Kid Stuff

Drake Planetarium

Photograph by Anna Knott and Nathan Kirkman

Intro to Astronomy: Drake Planetarium
Sure, plopping a $15 telescope in the backyard can scratch your child’s astronomy itch for a few days. But for a real introduction to infinity and beyond, head to the Drake Planetarium on the top floor of Norwood High School. Open to the public on Saturdays and Sundays as well as for field trips, the 70-seat planetarium offers four different astronomy programs sure to engage cosmic-crazy kids of any age. Explore everything from the constellations visible in your own backyard to the very edge of our solar system. Far out, dude. 2020 Sherman Ave, Norwood, (513) 396-5578

Video Game Arcade: The Place
With The Fixx and other ’80s pop on the stereo and classic video games on the floor, this family run arcade tucked along Galbraith Road is as much fun for you as it is for your kids. Asteroids (no joystick!), Ms. Pacman (grab those cherries!), and Donkey Kong (jump the barrels!) sit alongside other games you fed your allowance to back in the day. Bonus: They have Wii and Playstation. High score: On Friday nights, $20 lets your whole family play until closing. 4069 E. Galbraith Rd., Deer Park, (513) 745-0803,

Kid Race: The 26th Mile of the Flying Pig Marathon
All of the fun but a whole heckuva lot less pressure—that’s the Kids’ Marathon portion of the annual Flying Pig. Junior will still run all 26 miles, but the first 25 are completed in increments, several months ahead of time; there’s even an online “hog log” to help kids document their mileage. Come race day, they’ll complete the 26th mile, untimed, at the event itself and get to cross the actual Flying Pig finish line—just like Mom and Dad! We think we’ll sign up for this race next year instead.…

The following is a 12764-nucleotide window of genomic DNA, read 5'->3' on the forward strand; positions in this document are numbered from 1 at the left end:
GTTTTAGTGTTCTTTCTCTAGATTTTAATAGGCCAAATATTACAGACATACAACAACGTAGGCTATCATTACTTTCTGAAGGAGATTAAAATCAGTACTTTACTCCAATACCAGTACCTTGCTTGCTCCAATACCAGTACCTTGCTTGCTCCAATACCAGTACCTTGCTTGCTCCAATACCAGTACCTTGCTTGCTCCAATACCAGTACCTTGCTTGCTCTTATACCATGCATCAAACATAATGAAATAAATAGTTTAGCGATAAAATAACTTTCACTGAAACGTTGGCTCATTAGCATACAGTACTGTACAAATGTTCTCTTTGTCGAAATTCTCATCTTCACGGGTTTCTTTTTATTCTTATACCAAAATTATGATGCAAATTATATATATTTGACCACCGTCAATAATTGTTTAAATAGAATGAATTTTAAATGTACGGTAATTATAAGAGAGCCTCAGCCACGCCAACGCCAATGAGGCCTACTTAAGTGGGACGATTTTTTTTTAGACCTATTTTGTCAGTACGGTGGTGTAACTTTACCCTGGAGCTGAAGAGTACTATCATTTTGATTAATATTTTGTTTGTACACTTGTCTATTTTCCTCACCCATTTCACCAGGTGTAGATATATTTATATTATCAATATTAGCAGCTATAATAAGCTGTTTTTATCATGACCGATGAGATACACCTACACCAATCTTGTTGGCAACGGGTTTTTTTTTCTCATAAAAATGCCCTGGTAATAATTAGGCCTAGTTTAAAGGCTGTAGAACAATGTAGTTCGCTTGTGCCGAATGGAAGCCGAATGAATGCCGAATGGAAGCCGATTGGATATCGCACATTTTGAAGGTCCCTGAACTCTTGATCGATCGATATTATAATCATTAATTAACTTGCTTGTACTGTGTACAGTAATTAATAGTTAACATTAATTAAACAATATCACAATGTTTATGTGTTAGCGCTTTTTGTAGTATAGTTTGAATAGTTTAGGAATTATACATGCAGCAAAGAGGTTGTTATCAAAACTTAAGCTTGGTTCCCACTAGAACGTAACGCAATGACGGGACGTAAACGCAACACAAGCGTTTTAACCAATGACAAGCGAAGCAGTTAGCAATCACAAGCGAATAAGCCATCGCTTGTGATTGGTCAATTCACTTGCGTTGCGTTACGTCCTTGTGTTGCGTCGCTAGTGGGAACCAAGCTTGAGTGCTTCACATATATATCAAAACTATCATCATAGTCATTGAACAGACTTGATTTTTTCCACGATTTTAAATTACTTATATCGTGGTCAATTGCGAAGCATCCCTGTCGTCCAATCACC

Rainy Day Toddler Play: OZO Play Café
Parents of toddlers have all faced it: the rainy day. No matter how safety-proofed your house, you and your kid/s just want to get out. That’s what OZO Play Café is for. The indoor play-and-learning space is designed specifically for the 6 and under crowd. It’s a safe and comfortable place where kids can try out new toys, while the caregiver basks in the freedom from mess and fear of breakage. Relax and enjoy it—OZO turns a rainy day into a vacation. 10004 Montgomery Rd., Montgomery, (513) 834-9459,

Live Animal Interaction: Cincinnati Zoo’s Penguin Parade
Mr. Popper isn’t the only one with parading penguins: In January and February, the zoo’s King brood takes to the streets twice daily, and you’re invited to waddle along on the route between the children’s zoo and the birdhouse. Stick around following the afternoon stroll to watch them forward flop back into their tank. Plus, zoo admission is half-price these months, and there’s no extra fee to join, watch, or incessantly photograph the parade. 3400 Vine St., Avondale, (513) 281-4700,

Kid Shop: Arietty
Owner Etsuko Adachi has stocked a little bit of everything—toys, books, games, stuffed animals, party tchotchkes. But the real treasures are handcrafted—kid’s skirts and smocks made from vintage fabric by local makers HaloMiner; embellished tees and screen-printed onesies; and lovely lunch bags and totes created by Adachi herself. The merchandise is in the Japanese tradition of zakka crafts—small, stylish, slightly kitschy treasures. Which means you should check out the handmade Advent calendars. 323 Ludlow Ave., Clifton, (513) 751-1500